• Thursday, July 25, 2024
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Enterprises to spend $500bn on piracy problems


A new study has shown that enterprises worldwide are expected to spend nearly $500 billion (N85.5trn) in 2014, to deal with issues caused by malware deliberately loaded onto pirated software. The study conducted by International Data Corporation (IDC) and the National University of Singapore (NUS) shows that $127 billion will be spent dealing with security issues, of which $8 billion of that amount would be from the Middle East and Africa and $364 billion will be used in dealing with data breaches. According to a statement released by Microsoft on the report, not only enterprises would be affected but globally consumers would also be affected. Consumers from Middle East and Africa will pay $2 billion on security threats and costly computer fixes stemming from malware on pirated software, and this will also amount to 1.2 billion hours of wasted time in 2014.

The study, titled “The Link Between Pirated Software and Cybersecurity Breaches,” also revealed that 60 percent of consumers surveyed say their greatest fear from infected software is the loss of data, files or personal information, followed by unauthorised internet transactions and hijacking of email, social networking and bank accounts.

However, 43 percent of those same respondents do not install security updates, leaving their computers open to attack by cybercriminals.

“There is now a firm link between the detected malware on illicit software and criminal organisations, for whom malware in pirated software can be a lucrative vector for cyber attacks. With many of these criminal organisations also behind the distribution of infected software, it means that an increase in software piracy translates to an increased vulnerability to cyber attacks,” says Daniel Kamau, anti-piracy lead for sub-Saharan Africa. “In the sub-Saharan region, the internet population is fast growing, meaning a large and unsuspecting base of targets to cybercriminals. Combine this with the lack of strong cybercrime laws and high piracy rate on the continent and its clear why we are seeing more and more people fall victim to attacks.”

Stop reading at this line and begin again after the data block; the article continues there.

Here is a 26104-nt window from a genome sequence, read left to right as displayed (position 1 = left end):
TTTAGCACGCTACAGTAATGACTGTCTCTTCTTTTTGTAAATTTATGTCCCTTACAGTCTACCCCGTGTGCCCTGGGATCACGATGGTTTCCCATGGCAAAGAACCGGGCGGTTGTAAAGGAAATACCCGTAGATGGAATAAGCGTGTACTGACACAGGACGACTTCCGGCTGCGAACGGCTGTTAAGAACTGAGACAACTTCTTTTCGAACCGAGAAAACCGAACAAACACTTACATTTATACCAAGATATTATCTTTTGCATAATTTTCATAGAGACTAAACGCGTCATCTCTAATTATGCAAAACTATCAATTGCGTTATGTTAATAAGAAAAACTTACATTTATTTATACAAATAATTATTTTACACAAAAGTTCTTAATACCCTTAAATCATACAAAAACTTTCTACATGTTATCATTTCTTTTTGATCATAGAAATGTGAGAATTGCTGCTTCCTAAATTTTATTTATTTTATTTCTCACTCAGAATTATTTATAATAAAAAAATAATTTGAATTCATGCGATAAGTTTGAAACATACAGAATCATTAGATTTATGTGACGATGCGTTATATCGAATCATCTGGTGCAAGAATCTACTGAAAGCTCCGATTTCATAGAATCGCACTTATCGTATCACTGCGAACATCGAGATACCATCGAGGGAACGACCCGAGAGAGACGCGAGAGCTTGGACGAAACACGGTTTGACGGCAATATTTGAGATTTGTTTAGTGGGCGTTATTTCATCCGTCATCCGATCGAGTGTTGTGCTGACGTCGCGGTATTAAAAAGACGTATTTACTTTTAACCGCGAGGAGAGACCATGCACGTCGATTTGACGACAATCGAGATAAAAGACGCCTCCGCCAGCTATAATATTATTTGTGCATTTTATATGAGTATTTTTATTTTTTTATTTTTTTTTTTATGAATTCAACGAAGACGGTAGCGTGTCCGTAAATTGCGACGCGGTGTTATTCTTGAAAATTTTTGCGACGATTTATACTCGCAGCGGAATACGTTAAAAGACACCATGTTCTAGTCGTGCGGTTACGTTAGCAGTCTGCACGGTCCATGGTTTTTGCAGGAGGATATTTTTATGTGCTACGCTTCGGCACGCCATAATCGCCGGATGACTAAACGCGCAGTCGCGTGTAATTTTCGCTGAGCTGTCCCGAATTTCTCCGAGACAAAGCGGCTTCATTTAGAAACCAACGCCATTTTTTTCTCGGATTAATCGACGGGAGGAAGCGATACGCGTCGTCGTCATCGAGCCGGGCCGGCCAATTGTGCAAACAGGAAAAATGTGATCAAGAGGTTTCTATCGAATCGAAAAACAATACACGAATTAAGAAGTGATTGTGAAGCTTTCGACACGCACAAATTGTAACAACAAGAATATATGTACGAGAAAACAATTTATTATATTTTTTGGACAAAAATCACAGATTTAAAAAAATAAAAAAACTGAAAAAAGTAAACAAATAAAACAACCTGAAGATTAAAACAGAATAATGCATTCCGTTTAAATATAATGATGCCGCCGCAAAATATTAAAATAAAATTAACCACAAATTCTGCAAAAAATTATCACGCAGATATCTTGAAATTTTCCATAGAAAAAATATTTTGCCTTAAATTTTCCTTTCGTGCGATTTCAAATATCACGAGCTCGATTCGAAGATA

Government officials also expressed concern about the potential impact of cyber-security threats to their nations, especially the loss of business trade secrets or competitive information.

The African continent accounts for only 2 percent of global GDP, yet it accounts for 10 percent of global cybercrime incidents. Across the continent, governments are increasingly partnering local associations and vendors to combat the scourge of piracy and the associated risk of cybercrime. In Nigeria, Microsoft has already partnered the Nigerian Copyright Commission (NCC) to combat piracy, which according to the 2011 BSA Global Software Piracy Study, currently sits at 83 percent across the East and Southern Africa region.

On the occasion of ‘The Microsoft Play it Safe Day,’ which held recently, Afam Ezekude, executive director, NCC, reminded all Nigerians that:

· Supplying pirated software material is a criminal offence under The Copyright Act, which can earn the supplier, a fine of up to a N1000 for each offending item and/or a custodial sentence of up to five years in prison. Furthermore, anyone who buys pirated software material, may find themselves being charged as an accessory to a criminal offence.

· Apart from the criminal charge; supplying pirated software material, is also a civil infringement of the copyright owners rights; which apart from the criminal sentence can also simultaneously attract heavy monetary damages against the offending supplier.

·Using pirated software, leaves the computer or other implicated system of such user, exposed to malware, cybercrime/cyber insecurity, which can put sensitive personal and or business information at risk.

“Cybercriminals are profiting from any security lapse they can find, with financially devastating results for everyone,” said David Finn, executive director and associate general counsel, Microsoft Cybercrime Centre. “Motivated by money, they’ve found new ways to break into computer networks so they can grab whatever they want: your identity, your passwords and your money. That is why at the Microsoft Cybercrime Centre, we are focused on putting an end to these malicious acts to keep personal and financial data safe and secure, while reducing the financial incentive for criminals.”

The study was released as part of Microsoft’s ‘Play It Safe’ campaign, a global initiative to create greater awareness of the connection between malware and piracy. Additional highlights from the survey also showed that nearly two-thirds of enterprise losses ($315bn) will be at the hands of organised criminals, nearly 20 percent of the pirated software in enterprises is installed by employees, 28 percent of enterprise respondents reported security breaches causing network, computer or website outages occurring every few months or more; 65 percent of those outages involved malware on end-user computers.